September 2005
Volume 5, Issue 8
Vision Sciences Society Annual Meeting Abstract  |   September 2005
Visual-vestibular dissociation: Differential sensitivity to acceleration and velocity
Author Affiliations
  • Evan S. Schaffer
    Swarthmore College
  • Frank H. Durgin
    Swarthmore College
Journal of Vision September 2005, Vol.5, 332. doi:
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      Evan S. Schaffer, Frank H. Durgin; Visual-vestibular dissociation: Differential sensitivity to acceleration and velocity. Journal of Vision 2005;5(8):332. doi:

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      © ARVO (1962-2015); The Authors (2016-present)

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Vision contributes to balance, and vision is thought to dominate vestibular (or inertial) information in the perception of linear self-motion (Lishman & Lee, 1973; Mittelstaedt & Mittelstaedt, 2001). Is the visual system more sensitive to linear whole-field accelerations than are inertial systems? This would be surprising because the visual system is regarded as being much less sensitive to local acceleration signals than to local velocity signals (e.g., Eagle, 1996). We measured discrimination thresholds (JNDs) for peak velocity and for peak acceleration using immersive whole-field visual signals for linear motion (in an HMD) as well as non-visual whole-body inertial experiences (on a motorized cart). In both modalities, motion stimuli were developed in which peak acceleration and peak velocity were decoupled. The initial acceleration profiles in each case were roughly Gaussian, while the resulting velocity profiles were S-shaped. Acceleration duration was varied between 1 and 1.5 seconds, so that peak velocity could not be used to substitute for peak acceleration, nor could acceleration substitute for velocity without precise temporal integration. In a 2 X 2 design, stimuli were either visual (virtual hallway presented in a 60 deg FOV HMD) or inertial (on a computer-controlled cart), and judgments were either of peak velocity or peak acceleration. Observers made comparisons to an internal standard, with feedback. Despite the feedback, observers in the inertial experiments confounded velocity with acceleration, and JNDs for peak velocity discrimination from inertial senses were about 10% of the standard, whereas JNDs for peak acceleration were about 5%. Conversely JNDs for peak visual velocity were about 5% of the standard, while those for acceleration were about 10%. Evidently, visual superiority is limited to the perception of velocity. Visual and vestibular sensitivities may be complementary in perceiving accelerative and non-accelerative phases of self-motion.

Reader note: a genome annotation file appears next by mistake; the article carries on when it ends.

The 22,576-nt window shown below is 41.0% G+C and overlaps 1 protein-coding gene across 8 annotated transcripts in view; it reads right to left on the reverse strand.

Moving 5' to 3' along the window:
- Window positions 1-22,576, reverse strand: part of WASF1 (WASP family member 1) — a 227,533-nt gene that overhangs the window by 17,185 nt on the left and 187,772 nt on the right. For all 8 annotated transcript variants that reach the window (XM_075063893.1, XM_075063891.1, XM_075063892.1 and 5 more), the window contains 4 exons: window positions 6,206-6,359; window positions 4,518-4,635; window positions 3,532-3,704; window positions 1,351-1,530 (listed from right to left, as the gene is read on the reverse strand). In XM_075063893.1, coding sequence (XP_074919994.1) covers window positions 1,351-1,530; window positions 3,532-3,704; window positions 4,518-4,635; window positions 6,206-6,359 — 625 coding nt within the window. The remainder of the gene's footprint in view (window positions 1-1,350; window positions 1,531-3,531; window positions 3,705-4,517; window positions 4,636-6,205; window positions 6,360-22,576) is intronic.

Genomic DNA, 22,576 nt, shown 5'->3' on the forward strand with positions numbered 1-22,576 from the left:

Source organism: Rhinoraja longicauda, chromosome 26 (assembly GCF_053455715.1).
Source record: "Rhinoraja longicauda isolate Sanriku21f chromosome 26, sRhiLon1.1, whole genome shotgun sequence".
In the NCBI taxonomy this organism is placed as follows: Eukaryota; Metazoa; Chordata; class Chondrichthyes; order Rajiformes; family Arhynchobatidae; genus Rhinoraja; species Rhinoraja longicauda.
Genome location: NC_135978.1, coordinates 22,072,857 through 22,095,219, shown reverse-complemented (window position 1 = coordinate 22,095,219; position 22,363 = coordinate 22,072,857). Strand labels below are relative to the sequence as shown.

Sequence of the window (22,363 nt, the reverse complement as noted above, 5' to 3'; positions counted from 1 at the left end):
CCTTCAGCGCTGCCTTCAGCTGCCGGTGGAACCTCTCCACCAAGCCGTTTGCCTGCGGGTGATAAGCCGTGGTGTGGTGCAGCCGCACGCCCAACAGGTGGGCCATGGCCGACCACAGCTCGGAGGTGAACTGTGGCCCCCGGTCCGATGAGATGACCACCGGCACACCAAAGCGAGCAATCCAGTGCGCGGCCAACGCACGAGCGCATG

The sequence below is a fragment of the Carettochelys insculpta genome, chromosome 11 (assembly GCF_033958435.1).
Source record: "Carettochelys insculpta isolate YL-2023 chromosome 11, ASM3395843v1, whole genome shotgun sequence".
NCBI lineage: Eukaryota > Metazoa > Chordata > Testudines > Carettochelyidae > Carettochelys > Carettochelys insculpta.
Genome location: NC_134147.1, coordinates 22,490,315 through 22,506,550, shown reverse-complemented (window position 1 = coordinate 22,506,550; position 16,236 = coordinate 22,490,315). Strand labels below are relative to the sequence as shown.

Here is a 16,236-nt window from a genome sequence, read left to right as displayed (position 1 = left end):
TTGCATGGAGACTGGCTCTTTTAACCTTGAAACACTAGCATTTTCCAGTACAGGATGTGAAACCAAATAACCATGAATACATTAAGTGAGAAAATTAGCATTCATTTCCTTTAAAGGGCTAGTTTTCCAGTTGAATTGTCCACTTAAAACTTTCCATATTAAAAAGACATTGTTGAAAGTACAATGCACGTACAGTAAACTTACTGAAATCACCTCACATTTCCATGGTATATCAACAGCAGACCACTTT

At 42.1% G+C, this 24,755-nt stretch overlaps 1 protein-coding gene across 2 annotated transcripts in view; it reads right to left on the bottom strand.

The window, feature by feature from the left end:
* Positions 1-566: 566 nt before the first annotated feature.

Schaffer, E. S. Durgin, F. H. (2005). Visual-vestibular dissociation: Differential sensitivity to acceleration and velocity [Abstract]. Journal of Vision, 5(8):332, 332a,, doi:10.1167/5.8.332. [CrossRef]

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